KOHN: And it hasn‘t even been in some good journalism but again, you know, his time is up. And he‘s an anachronism today. The future of news, people getting their news on the Internet during the day and they turn to television for news analysis. Well, Dan Rather has really not been someone you can turn to for fair news analysis. And he hasn‘t been someone you can turn to for fair news either.
SCARBOROUGH: Well, you know, the thing is, it caught up with him. And I think you‘re right. I think in Dan Rather‘s reporting, there‘s been a lot of self-absorption. I think that‘s been one of the biggest problems, and that‘s why Americans abandoned CBS News, and why Les Moonves—and I think he‘s going to do it—he‘s going to have to figure out a way to reinvent CBS Evening News. As always—hey, Bob, thanks a lot. As always, we greatly appreciate you being with us tonight.
Good to be on, Dan.
SCARBOROUGH: When it comes to politics, are you tired of personal attacks, bad policy, and outright distortions? Well, friends, you may just be part of what‘s called the political homeless. It‘s a growing number of American voters who don‘t feel loyalty to either party.
Here to talk about it is Herman Cain. He‘s a radio talk show host and author of “They Think You‘re Stupid: Why Democrats Lost your rot and What Republicans Must do to Keep It.”
Herman, thanks a lot for joining us. Obviously, you‘ve got a great big background, CEO Of one of the—one of the better-known corporations in America. You moved on into politics, talk radio. Tell me, when you talk about political homeless people, what are you talking about?
HERMAN CAIN, AUTHOR, “THEY MUST THINK YOU‘RE STUPID”: Joe, they are voters that are disgusted with the Democrats, disappointed with the
Republicans, and a lot of nonvoters who have just given up on the process, and they occupy that space that I call politically homeless.
They might vote for a Republican, but they don‘t feel endeared to the Republican Party. Some people may have voted Democrat, but they don‘t feel endeared, because they are tired of the rhetoric. And they are tired of the fact that the Democratic Party is ideologically bankrupt.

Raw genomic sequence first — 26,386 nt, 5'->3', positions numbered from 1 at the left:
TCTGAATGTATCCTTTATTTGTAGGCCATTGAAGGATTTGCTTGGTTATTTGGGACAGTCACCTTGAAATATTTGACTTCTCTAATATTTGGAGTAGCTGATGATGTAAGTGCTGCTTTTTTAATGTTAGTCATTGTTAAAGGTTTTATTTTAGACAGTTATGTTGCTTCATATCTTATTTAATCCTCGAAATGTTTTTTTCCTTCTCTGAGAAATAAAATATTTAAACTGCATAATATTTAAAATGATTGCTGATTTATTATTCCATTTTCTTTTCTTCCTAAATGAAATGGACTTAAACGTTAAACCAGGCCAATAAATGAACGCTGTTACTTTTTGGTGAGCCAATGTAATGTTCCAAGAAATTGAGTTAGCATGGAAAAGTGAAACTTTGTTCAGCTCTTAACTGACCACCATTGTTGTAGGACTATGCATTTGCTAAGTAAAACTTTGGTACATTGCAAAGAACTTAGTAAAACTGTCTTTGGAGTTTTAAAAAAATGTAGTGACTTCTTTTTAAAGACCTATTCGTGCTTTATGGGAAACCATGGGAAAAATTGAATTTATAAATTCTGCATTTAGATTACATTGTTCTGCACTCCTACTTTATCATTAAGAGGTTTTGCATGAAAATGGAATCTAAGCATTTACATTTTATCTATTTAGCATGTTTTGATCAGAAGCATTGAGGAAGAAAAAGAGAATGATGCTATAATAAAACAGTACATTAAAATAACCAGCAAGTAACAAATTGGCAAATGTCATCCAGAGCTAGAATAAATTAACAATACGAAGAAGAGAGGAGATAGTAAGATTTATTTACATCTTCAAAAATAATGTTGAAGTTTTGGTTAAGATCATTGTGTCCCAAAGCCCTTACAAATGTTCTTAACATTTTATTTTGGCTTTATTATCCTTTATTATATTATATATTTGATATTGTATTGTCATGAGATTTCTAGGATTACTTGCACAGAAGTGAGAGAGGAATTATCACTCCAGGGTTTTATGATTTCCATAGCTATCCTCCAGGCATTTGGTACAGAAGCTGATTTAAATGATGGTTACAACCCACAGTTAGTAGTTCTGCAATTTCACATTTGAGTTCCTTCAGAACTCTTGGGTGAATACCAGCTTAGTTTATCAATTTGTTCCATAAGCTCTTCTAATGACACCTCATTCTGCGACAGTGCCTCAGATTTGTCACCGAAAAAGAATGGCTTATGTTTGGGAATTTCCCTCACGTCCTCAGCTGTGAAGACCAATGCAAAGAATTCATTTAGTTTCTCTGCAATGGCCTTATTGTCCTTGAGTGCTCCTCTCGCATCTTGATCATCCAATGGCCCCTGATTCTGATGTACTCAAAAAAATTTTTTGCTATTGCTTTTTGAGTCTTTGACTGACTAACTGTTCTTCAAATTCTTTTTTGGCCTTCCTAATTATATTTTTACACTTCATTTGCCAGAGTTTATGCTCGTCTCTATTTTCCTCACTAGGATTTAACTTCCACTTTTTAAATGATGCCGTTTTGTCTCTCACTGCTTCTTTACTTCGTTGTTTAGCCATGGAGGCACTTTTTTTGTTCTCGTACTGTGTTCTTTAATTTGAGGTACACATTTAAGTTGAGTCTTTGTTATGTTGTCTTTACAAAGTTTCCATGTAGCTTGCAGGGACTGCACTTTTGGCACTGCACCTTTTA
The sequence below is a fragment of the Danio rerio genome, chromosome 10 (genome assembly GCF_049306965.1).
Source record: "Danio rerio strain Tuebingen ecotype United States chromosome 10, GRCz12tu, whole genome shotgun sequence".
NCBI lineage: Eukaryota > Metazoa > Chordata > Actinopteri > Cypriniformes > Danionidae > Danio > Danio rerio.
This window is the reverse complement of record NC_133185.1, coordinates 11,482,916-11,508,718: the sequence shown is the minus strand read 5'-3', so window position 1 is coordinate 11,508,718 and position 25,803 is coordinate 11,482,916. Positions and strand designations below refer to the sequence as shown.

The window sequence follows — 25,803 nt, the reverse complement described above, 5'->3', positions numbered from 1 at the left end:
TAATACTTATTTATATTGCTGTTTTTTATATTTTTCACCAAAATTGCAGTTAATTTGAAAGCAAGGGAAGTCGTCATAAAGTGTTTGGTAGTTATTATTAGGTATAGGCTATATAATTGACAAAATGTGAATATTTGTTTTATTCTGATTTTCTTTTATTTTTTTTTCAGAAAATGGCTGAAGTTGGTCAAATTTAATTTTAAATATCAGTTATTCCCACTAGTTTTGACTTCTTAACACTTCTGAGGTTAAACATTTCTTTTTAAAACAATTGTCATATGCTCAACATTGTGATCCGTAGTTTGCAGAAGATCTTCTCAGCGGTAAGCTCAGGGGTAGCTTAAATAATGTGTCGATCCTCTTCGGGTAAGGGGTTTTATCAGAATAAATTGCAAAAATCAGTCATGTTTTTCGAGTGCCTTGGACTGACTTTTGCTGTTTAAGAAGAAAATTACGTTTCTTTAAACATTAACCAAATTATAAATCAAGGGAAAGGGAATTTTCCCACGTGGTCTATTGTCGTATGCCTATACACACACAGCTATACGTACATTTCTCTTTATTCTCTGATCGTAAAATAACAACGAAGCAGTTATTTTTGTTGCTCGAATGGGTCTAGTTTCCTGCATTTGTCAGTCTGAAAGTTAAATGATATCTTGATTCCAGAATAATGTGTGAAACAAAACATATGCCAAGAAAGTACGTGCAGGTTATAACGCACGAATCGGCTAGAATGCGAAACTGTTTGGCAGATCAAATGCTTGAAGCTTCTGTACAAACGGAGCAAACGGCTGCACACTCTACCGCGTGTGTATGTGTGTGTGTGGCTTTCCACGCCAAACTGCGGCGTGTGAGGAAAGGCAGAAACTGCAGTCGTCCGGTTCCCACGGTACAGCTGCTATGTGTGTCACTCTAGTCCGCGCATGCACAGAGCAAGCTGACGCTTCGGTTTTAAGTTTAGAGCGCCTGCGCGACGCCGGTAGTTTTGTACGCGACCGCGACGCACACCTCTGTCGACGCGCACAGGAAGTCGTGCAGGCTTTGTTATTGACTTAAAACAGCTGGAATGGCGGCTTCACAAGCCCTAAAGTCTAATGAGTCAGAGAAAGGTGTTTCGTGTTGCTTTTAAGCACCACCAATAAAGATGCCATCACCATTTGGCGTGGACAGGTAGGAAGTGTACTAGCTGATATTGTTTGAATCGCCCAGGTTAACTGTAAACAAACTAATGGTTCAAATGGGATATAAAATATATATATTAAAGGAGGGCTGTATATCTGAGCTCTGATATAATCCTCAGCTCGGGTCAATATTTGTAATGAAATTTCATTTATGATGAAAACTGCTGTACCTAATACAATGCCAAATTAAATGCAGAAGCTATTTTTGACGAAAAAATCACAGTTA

And all they are currently doing, even on the judges, whether you‘re talking about Social Security, whether you‘re talking about the economy, is to obstruct, obstruct, obstruct, and people are sick of it.
SCARBOROUGH: Talk about the difference between the way a corporation is run, like the corporation that you ran, and the way politics are run in Washington, D.C.
Should politicians run the nation‘s business more like you ran your business?
CAIN: The answer is absolutely yes. In politics, you have what I call the politics of politics. They put politics in the party ahead of results. In business, it‘s putting results first, and whatever the internal politics that you might experience within your corporation, that will come second.
Why? Because executives and people who run businesses are held accountable for results.
And unfortunately, the reason I wrote the book, “They Think You‘re Stupid,” the American public does not hold Congress accountable enough in between elections. Currently...
KURTZ: Why not?
CAINE: Why not, because they don‘t pay attention.
Secondly, they have demonstrated that a lot of people just sort of check out after the election. And thirdly, many of the people in Congress, not all, they know that the public has real short memories. And that‘s why they get away with it, and that‘s why they think we are stupid.
SCARBOROUGH: All right. Herman Cain, you‘re exactly right. Thanks so much for your insight in SCARBOROUGH COUNTRY. We greatly appreciate it and how to have you back again soon.
The book, “They Think You‘re Stupid,” I‘ve ready it. You need—you need to do the same. It has a lot of insight on what really goes on in Washington, D.C.
Now, we‘re only hours away from the official opening of the latest “Star Wars.” But can it pull Hollywood out of a major league slump? We‘re going to have a report from someone who‘s seen the movie.
And also, want to annoy your spouse to no end? We‘ve simple tips that, you know, could possibly lead to divorce court, or you could avoid doing them and have a happy marriage. We‘ll tell you about it when SCARBOROUGH COUNTRY returns.
SCARBOROUGH: It appears the force is with us Star Wars fans, lined up in New York city, in anticipation of tonight‘s opening of “Star Wars, Episode Three: Revenge of the Sith.”
The much-awaited mega flick opens in less than two hours, and Hollywood is hoping that it will help the industry rebound from a terrible year with last weekend down 22 percent from the same time a year ago. And with ticket sales on a 12-week slide, the worst since 2000.
Here to tell us whether or not “Revenge of the Sith” will be enough to save Hollywood from a very bad year, is co-host of MSNBC‘s at “MSNBC AT THE MOVIES,” Claudia DiFolco. Claudia, thank you for being with us.
CLAUDIA DIFOLCO: CO-HOST, “MSNBC AT THE MOVIES” Hey, Joe, clearly you and I are in the wrong business, because $20 million in ticket sales have already been sold. For the movie.
DIFOLCO: And it hasn‘t even opened yet. Twenty-million.
SCARBOROUGH: Are you predicting—that this Star Wars movie is going to possibly save Hollywood from a terrible year thus far?